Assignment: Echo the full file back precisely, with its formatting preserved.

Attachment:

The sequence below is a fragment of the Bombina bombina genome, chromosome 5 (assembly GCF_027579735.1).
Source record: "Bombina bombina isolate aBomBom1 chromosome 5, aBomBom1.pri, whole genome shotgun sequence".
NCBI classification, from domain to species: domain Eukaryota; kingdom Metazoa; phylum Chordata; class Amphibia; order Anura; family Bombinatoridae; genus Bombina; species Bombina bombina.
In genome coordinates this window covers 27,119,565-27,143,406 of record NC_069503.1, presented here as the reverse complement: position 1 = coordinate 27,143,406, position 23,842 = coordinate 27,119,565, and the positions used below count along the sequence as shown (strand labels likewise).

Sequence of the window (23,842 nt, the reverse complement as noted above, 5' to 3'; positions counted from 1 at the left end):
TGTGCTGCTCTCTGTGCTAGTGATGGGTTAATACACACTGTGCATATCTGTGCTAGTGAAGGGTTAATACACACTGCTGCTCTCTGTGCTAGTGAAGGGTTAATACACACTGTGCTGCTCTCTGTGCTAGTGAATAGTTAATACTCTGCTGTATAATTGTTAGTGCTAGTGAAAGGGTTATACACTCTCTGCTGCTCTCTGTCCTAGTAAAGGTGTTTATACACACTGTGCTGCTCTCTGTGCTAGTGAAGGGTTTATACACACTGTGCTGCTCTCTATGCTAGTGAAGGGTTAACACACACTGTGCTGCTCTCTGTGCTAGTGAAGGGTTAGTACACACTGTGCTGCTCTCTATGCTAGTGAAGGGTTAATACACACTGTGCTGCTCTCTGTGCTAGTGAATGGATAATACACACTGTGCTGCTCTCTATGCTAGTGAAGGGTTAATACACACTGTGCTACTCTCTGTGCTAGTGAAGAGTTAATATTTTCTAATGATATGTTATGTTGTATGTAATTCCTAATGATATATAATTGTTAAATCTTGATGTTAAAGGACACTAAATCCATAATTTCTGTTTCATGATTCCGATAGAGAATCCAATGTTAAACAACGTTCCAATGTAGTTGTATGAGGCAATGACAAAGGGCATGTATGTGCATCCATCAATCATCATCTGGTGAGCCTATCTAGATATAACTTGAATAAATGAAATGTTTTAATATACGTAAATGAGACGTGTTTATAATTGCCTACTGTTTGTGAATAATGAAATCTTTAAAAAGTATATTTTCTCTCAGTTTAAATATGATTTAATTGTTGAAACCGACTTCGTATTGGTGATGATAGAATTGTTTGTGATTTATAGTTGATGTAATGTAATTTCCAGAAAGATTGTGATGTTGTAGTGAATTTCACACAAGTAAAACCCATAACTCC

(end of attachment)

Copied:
The sequence below is a fragment of the Bombina bombina genome, chromosome 5 (assembly GCF_027579735.1).
Source record: "Bombina bombina isolate aBomBom1 chromosome 5, aBomBom1.pri, whole genome shotgun sequence".
NCBI classification, from domain to species: domain Eukaryota; kingdom Metazoa; phylum Chordata; class Amphibia; order Anura; family Bombinatoridae; genus Bombina; species Bombina bombina.
In genome coordinates this window covers 27,119,565-27,143,406 of record NC_069503.1, presented here as the reverse complement: position 1 = coordinate 27,143,406, position 23,842 = coordinate 27,119,565, and the positions used below count along the sequence as shown (strand labels likewise).

Sequence of the window (23,842 nt, the reverse complement as noted above, 5' to 3'; positions counted from 1 at the left end):
TGTGCTGCTCTCTGTGCTAGTGATGGGTTAATACACACTGTGCATATCTGTGCTAGTGAAGGGTTAATACACACTGCTGCTCTCTGTGCTAGTGAAGGGTTAATACACACTGTGCTGCTCTCTGTGCTAGTGAATAGTTAATACTCTGCTGTATAATTGTTAGTGCTAGTGAAAGGGTTATACACTCTCTGCTGCTCTCTGTCCTAGTAAAGGTGTTTATACACACTGTGCTGCTCTCTGTGCTAGTGAAGGGTTTATACACACTGTGCTGCTCTCTATGCTAGTGAAGGGTTAACACACACTGTGCTGCTCTCTGTGCTAGTGAAGGGTTAGTACACACTGTGCTGCTCTCTATGCTAGTGAAGGGTTAATACACACTGTGCTGCTCTCTGTGCTAGTGAATGGATAATACACACTGTGCTGCTCTCTATGCTAGTGAAGGGTTAATACACACTGTGCTACTCTCTGTGCTAGTGAAGAGTTAATATTTTCTAATGATATGTTATGTTGTATGTAATTCCTAATGATATATAATTGTTAAATCTTGATGTTAAAGGACACTAAATCCATAATTTCTGTTTCATGATTCCGATAGAGAATCCAATGTTAAACAACGTTCCAATGTAGTTGTATGAGGCAATGACAAAGGGCATGTATGTGCATCCATCAATCATCATCTGGTGAGCCTATCTAGATATAACTTGAATAAATGAAATGTTTTAATATACGTAAATGAGACGTGTTTATAATTGCCTACTGTTTGTGAATAATGAAATCTTTAAAAAGTATATTTTCTCTCAGTTTAAATATGATTTAATTGTTGAAACCGACTTCGTATTGGTGATGATAGAATTGTTTGTGATTTATAGTTGATGTAATGTAATTTCCAGAAAGATTGTGATGTTGTAGTGAATTTCACACAAGTAAAACCCATAACTCC